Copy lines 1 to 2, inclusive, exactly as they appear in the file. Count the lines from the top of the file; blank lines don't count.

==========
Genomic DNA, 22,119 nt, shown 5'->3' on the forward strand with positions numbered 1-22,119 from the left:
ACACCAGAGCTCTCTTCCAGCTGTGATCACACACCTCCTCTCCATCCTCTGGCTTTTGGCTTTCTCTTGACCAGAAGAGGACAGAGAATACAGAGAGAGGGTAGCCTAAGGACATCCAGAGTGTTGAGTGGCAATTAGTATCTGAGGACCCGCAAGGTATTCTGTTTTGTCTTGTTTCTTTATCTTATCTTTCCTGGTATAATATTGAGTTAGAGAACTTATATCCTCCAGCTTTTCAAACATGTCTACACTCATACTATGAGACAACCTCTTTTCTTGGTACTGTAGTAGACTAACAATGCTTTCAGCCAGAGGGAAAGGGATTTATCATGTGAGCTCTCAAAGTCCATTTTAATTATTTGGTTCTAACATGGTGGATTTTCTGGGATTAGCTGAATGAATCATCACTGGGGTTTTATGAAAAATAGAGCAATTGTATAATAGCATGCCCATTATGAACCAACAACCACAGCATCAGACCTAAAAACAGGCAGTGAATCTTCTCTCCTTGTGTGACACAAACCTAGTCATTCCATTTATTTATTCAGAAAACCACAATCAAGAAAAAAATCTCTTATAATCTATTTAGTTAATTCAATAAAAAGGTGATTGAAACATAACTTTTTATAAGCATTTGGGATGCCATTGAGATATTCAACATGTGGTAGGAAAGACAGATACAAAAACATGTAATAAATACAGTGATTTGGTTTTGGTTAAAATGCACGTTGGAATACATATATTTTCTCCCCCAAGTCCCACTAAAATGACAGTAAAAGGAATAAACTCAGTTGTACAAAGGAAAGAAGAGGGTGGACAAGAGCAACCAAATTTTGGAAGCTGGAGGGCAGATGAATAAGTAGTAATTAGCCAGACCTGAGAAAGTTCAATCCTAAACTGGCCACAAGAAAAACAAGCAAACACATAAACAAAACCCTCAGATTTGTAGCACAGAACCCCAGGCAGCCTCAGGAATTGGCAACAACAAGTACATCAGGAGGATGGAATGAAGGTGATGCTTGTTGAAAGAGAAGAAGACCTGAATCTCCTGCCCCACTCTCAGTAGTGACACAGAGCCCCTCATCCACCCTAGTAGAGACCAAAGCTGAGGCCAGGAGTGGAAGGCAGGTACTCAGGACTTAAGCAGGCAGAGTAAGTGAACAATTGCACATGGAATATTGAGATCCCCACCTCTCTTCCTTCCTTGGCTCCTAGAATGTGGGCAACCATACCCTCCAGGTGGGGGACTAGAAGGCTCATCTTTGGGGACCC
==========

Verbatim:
Genomic DNA, 22,119 nt, shown 5'->3' on the forward strand with positions numbered 1-22,119 from the left:
ACACCAGAGCTCTCTTCCAGCTGTGATCACACACCTCCTCTCCATCCTCTGGCTTTTGGCTTTCTCTTGACCAGAAGAGGACAGAGAATACAGAGAGAGGGTAGCCTAAGGACATCCAGAGTGTTGAGTGGCAATTAGTATCTGAGGACCCGCAAGGTATTCTGTTTTGTCTTGTTTCTTTATCTTATCTTTCCTGGTATAATATTGAGTTAGAGAACTTATATCCTCCAGCTTTTCAAACATGTCTACACTCATACTATGAGACAACCTCTTTTCTTGGTACTGTAGTAGACTAACAATGCTTTCAGCCAGAGGGAAAGGGATTTATCATGTGAGCTCTCAAAGTCCATTTTAATTATTTGGTTCTAACATGGTGGATTTTCTGGGATTAGCTGAATGAATCATCACTGGGGTTTTATGAAAAATAGAGCAATTGTATAATAGCATGCCCATTATGAACCAACAACCACAGCATCAGACCTAAAAACAGGCAGTGAATCTTCTCTCCTTGTGTGACACAAACCTAGTCATTCCATTTATTTATTCAGAAAACCACAATCAAGAAAAAAATCTCTTATAATCTATTTAGTTAATTCAATAAAAAGGTGATTGAAACATAACTTTTTATAAGCATTTGGGATGCCATTGAGATATTCAACATGTGGTAGGAAAGACAGATACAAAAACATGTAATAAATACAGTGATTTGGTTTTGGTTAAAATGCACGTTGGAATACATATATTTTCTCCCCCAAGTCCCACTAAAATGACAGTAAAAGGAATAAACTCAGTTGTACAAAGGAAAGAAGAGGGTGGACAAGAGCAACCAAATTTTGGAAGCTGGAGGGCAGATGAATAAGTAGTAATTAGCCAGACCTGAGAAAGTTCAATCCTAAACTGGCCACAAGAAAAACAAGCAAACACATAAACAAAACCCTCAGATTTGTAGCACAGAACCCCAGGCAGCCTCAGGAATTGGCAACAACAAGTACATCAGGAGGATGGAATGAAGGTGATGCTTGTTGAAAGAGAAGAAGACCTGAATCTCCTGCCCCACTCTCAGTAGTGACACAGAGCCCCTCATCCACCCTAGTAGAGACCAAAGCTGAGGCCAGGAGTGGAAGGCAGGTACTCAGGACTTAAGCAGGCAGAGTAAGTGAACAATTGCACATGGAATATTGAGATCCCCACCTCTCTTCCTTCCTTGGCTCCTAGAATGTGGGCAACCATACCCTCCAGGTGGGGGACTAGAAGGCTCATCTTTGGGGACCC